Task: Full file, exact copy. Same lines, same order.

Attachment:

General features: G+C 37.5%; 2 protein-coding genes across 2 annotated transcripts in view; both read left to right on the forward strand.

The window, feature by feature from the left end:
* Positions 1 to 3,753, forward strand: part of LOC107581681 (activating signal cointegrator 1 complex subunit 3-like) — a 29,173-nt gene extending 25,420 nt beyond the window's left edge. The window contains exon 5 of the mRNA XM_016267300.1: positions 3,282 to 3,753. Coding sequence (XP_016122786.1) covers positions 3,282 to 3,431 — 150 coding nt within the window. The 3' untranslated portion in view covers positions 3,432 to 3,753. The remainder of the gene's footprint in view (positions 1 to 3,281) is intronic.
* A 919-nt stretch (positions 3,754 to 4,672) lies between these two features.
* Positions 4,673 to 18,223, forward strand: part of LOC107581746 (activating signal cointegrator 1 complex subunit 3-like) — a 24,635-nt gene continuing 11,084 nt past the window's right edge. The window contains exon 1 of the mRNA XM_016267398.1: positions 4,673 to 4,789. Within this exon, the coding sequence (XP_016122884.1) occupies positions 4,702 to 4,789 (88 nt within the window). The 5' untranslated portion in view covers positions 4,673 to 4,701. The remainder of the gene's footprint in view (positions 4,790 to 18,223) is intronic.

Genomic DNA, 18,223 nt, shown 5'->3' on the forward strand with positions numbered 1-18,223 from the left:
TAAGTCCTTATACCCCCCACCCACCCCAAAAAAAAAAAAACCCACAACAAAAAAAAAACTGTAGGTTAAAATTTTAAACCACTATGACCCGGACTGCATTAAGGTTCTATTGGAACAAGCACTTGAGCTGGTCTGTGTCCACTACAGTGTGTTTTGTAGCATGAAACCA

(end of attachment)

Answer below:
General features: G+C 37.5%; 2 protein-coding genes across 2 annotated transcripts in view; both read left to right on the forward strand.

The window, feature by feature from the left end:
* Positions 1 to 3,753, forward strand: part of LOC107581681 (activating signal cointegrator 1 complex subunit 3-like) — a 29,173-nt gene extending 25,420 nt beyond the window's left edge. The window contains exon 5 of the mRNA XM_016267300.1: positions 3,282 to 3,753. Coding sequence (XP_016122786.1) covers positions 3,282 to 3,431 — 150 coding nt within the window. The 3' untranslated portion in view covers positions 3,432 to 3,753. The remainder of the gene's footprint in view (positions 1 to 3,281) is intronic.
* A 919-nt stretch (positions 3,754 to 4,672) lies between these two features.
* Positions 4,673 to 18,223, forward strand: part of LOC107581746 (activating signal cointegrator 1 complex subunit 3-like) — a 24,635-nt gene continuing 11,084 nt past the window's right edge. The window contains exon 1 of the mRNA XM_016267398.1: positions 4,673 to 4,789. Within this exon, the coding sequence (XP_016122884.1) occupies positions 4,702 to 4,789 (88 nt within the window). The 5' untranslated portion in view covers positions 4,673 to 4,701. The remainder of the gene's footprint in view (positions 4,790 to 18,223) is intronic.

Genomic DNA, 18,223 nt, shown 5'->3' on the forward strand with positions numbered 1-18,223 from the left:
TAAGTCCTTATACCCCCCACCCACCCCAAAAAAAAAAAAACCCACAACAAAAAAAAAACTGTAGGTTAAAATTTTAAACCACTATGACCCGGACTGCATTAAGGTTCTATTGGAACAAGCACTTGAGCTGGTCTGTGTCCACTACAGTGTGTTTTGTAGCATGAAACCA